Still, with a game this exceptional, it feels like criticising the Venus de Milo for having no arms. The mechanics are fine-tuned to perfection (bar the wonky auto lock-on), the production values are unprecedented (the intro movie is stunning, while certain 'on-rails' sections made our skin prickle with sheer cinematic glee) and the story sporadically leaves you reeling, or hanging on every word. The frustration – and it bites harder given the breathless pace of earlier scenes – is that all the brilliant gameplay, plotting, philosophy and detail gets swamped in the 'noise' of unnecessary content. For every killer line, there's ten of filler, and the conclusion feels like an "Oh, and another thing…" fan-pleasing trawl, rather than the bold finale we hoped for.
By the end, it's like Hideo Kojima is writing from his deathbed and insisting the notes be published unedited. To its credit, the game touches on the most important themes of human existence – not a claim you could level at Saints Row 2 – but would benefit from stern self-inspection and bolder choices. Kojima hinted that the game's original ending was vetoed by staff members, but we suspect it was truer to his original vision. The 'new' ending suffers under the obligation of tying up all the loose ends, and some needless indulgence.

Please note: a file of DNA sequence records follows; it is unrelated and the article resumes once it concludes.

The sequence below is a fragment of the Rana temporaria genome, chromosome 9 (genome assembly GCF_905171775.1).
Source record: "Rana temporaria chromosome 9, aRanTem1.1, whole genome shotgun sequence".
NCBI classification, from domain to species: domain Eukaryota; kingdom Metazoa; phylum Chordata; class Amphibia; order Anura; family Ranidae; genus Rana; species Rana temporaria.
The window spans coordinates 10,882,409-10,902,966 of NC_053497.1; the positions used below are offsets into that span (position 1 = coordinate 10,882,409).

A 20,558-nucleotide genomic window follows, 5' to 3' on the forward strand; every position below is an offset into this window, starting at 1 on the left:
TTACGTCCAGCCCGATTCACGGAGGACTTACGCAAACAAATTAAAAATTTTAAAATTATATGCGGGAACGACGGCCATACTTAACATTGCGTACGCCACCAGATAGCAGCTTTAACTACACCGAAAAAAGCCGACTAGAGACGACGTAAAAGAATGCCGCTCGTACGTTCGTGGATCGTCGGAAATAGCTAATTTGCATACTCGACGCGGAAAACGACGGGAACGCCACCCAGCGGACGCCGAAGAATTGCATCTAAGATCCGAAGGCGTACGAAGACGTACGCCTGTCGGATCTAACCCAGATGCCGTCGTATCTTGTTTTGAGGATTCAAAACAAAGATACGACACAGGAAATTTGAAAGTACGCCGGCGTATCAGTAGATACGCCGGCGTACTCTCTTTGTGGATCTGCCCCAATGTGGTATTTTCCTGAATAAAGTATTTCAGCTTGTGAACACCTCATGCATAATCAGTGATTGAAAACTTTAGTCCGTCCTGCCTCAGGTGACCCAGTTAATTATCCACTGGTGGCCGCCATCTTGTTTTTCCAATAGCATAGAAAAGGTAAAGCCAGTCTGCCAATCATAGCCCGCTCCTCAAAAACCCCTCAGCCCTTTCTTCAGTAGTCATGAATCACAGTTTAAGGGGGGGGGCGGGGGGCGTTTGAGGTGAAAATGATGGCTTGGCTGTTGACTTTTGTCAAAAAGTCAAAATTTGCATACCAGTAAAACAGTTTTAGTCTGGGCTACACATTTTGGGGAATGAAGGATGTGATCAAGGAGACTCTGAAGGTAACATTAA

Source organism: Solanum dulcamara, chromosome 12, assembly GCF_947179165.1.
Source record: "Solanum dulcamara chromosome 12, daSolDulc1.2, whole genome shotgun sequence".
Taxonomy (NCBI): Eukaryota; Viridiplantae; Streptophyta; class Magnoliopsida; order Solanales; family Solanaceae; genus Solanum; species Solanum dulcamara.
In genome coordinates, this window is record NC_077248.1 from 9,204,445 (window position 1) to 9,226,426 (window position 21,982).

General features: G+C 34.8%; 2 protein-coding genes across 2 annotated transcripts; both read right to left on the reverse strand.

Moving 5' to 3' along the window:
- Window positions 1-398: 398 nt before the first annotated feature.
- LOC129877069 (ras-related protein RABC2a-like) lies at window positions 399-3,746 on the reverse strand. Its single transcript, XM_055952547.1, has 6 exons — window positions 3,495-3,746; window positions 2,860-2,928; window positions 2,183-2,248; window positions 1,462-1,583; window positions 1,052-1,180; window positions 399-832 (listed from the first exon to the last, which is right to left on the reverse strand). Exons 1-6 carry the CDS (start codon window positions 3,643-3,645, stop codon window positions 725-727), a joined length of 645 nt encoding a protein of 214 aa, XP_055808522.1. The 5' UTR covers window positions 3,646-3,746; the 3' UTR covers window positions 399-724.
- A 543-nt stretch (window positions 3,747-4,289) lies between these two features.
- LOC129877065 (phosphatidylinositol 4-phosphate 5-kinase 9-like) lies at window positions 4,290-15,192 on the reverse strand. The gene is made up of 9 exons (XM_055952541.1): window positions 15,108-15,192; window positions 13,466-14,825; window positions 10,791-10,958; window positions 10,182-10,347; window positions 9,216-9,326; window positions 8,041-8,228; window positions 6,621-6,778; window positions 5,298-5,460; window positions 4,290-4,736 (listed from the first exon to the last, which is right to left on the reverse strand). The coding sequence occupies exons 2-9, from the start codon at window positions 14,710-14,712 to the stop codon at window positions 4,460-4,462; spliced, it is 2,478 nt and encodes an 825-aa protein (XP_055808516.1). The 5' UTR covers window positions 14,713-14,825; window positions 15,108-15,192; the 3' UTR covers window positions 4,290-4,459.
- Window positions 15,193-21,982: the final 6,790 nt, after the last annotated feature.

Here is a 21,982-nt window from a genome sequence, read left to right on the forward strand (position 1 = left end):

The most anticipated game in history isn't perfect. It isn't even as good as we hoped. But... we wanted it to be the Best Game Ever, and anything less was always going to be a comedown. Truth is, if we've reduced your expectations, if not made you a little sad about MGS4: good. No game could survive such a hideous weight of expectation. MGS4's final judgement won't – or rather, can't – be passed today, by knee-jerk critics or fans, but by history.
When Hideo Kojima is no longer around to make games of this calibre, then this wilfully rambling, frustratingly piecemeal, lovingly crafted, rallying cry for 'hardcore' games, will receive the inspection, and potential reverence, it deserves. It's at once forward-looking and nostalgic. And endings don't come much finer than that. As MGS's biggest fans, if we owe the series anything, it's unburdening it from the weight of expectation and our own hype. Nothing, nothing, would make us happier than being told we're wrong – in fact, we're resenting our gut reaction as we type, and keen to finish it again despite all our minor grievances – but either way, it's a journey we implore every gamer to take, regardless of their feelings for the series – because while the destination won't be to everyone's taste, the route is paved with gold. Damn. Now we're sad.
This review is taken from PSM3 Issue 102, on sale in the UK this Thursday (5 June)